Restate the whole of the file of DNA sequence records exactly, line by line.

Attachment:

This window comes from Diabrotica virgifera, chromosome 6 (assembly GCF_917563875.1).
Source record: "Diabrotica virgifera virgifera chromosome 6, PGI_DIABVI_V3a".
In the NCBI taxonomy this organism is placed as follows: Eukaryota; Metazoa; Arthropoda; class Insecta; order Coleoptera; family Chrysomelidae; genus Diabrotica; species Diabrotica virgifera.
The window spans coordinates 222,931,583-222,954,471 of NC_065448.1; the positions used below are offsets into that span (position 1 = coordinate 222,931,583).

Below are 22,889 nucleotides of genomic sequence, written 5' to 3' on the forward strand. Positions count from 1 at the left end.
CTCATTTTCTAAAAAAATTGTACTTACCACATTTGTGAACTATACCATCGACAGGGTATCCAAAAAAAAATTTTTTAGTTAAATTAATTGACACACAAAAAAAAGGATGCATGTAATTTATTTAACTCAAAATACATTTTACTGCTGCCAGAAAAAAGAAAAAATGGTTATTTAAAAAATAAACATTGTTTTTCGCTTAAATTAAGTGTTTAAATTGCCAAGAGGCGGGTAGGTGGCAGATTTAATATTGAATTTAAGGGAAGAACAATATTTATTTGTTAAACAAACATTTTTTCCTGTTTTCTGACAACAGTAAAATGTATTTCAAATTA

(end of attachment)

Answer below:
This window comes from Diabrotica virgifera, chromosome 6 (assembly GCF_917563875.1).
Source record: "Diabrotica virgifera virgifera chromosome 6, PGI_DIABVI_V3a".
In the NCBI taxonomy this organism is placed as follows: Eukaryota; Metazoa; Arthropoda; class Insecta; order Coleoptera; family Chrysomelidae; genus Diabrotica; species Diabrotica virgifera.
The window spans coordinates 222,931,583-222,954,471 of NC_065448.1; the positions used below are offsets into that span (position 1 = coordinate 222,931,583).

Below are 22,889 nucleotides of genomic sequence, written 5' to 3' on the forward strand. Positions count from 1 at the left end.
CTCATTTTCTAAAAAAATTGTACTTACCACATTTGTGAACTATACCATCGACAGGGTATCCAAAAAAAAATTTTTTAGTTAAATTAATTGACACACAAAAAAAAGGATGCATGTAATTTATTTAACTCAAAATACATTTTACTGCTGCCAGAAAAAAGAAAAAATGGTTATTTAAAAAATAAACATTGTTTTTCGCTTAAATTAAGTGTTTAAATTGCCAAGAGGCGGGTAGGTGGCAGATTTAATATTGAATTTAAGGGAAGAACAATATTTATTTGTTAAACAAACATTTTTTCCTGTTTTCTGACAACAGTAAAATGTATTTCAAATTA